• Information gained about risks will be analyzed to define the audit scope, identify key objectives, and help design the audit workplan.

2) Planning

  • Management’s concerns and expectations are solicited.
  • The Objectives and Scope Document that outlines the objectives and parameters of the audit is finalized.
  • Detailed test programs are developed (known as the audit workplan).

3) Testing (This is the step most people think of when the word “audit” is mentioned.)

  • Auditors interview workforce members.
  • Information is gained through the following techniques: review of policies, procedures, forms; performance observation; re-performance; walkthroughs; and review of logs and reports.
  • Regular update meetings are scheduled during field work to communicate progress to date and to discuss potential findings and issues. Always obtain the approval of your findings and issues from management.

4) Communication of Results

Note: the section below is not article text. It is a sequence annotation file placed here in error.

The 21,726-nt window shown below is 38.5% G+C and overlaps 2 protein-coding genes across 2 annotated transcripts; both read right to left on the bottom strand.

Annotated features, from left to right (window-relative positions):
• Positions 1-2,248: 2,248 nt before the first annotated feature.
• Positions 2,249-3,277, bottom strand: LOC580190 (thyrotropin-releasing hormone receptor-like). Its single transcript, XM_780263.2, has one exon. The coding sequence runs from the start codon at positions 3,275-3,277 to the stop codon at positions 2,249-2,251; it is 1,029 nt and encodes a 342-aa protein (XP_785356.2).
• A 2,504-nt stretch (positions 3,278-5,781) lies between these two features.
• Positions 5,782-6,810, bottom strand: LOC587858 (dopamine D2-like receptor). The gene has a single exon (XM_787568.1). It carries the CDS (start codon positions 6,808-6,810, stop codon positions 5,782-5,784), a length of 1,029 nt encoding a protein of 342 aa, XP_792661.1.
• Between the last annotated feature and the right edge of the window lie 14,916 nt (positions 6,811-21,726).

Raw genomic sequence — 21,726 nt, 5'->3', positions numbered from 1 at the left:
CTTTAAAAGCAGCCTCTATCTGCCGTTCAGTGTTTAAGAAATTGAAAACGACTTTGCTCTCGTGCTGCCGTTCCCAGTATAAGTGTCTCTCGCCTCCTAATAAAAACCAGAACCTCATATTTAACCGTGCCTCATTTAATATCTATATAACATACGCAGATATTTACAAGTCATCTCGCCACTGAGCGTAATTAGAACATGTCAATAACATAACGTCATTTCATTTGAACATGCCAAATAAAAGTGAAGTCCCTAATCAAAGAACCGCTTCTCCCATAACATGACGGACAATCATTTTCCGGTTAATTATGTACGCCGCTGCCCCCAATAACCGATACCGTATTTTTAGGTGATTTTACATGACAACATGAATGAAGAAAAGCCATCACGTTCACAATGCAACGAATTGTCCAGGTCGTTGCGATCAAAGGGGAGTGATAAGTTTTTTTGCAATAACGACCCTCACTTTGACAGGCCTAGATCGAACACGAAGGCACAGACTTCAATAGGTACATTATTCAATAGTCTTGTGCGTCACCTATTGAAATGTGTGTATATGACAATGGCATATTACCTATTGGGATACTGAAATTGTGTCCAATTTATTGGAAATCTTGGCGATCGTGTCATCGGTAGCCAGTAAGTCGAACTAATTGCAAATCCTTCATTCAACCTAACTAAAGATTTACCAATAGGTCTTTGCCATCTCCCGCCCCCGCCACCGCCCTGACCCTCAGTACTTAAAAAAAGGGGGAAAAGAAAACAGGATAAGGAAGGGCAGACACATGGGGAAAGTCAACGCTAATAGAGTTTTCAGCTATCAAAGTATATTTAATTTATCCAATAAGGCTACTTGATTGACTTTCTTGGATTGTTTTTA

• The results of the audit, findings, and recommendations are submitted to management and key staff for discussion at an “exit meeting” in the form of a draft audit report. A comment period is used by the auditors to allow management and key staff to respond in writing. The comments from management and key staff become an integral part of the final audit report.
  • The final report goes to the shareholders of the practice.

5) Follow Up

  • Significant issues in a final audit report should be followed up upon with a post-audit-review within 6 to 12 months.
  • The audit usually asks the shareholders, management, and key staff to evaluate his/her performance in a quality survey.

The Audit Workplan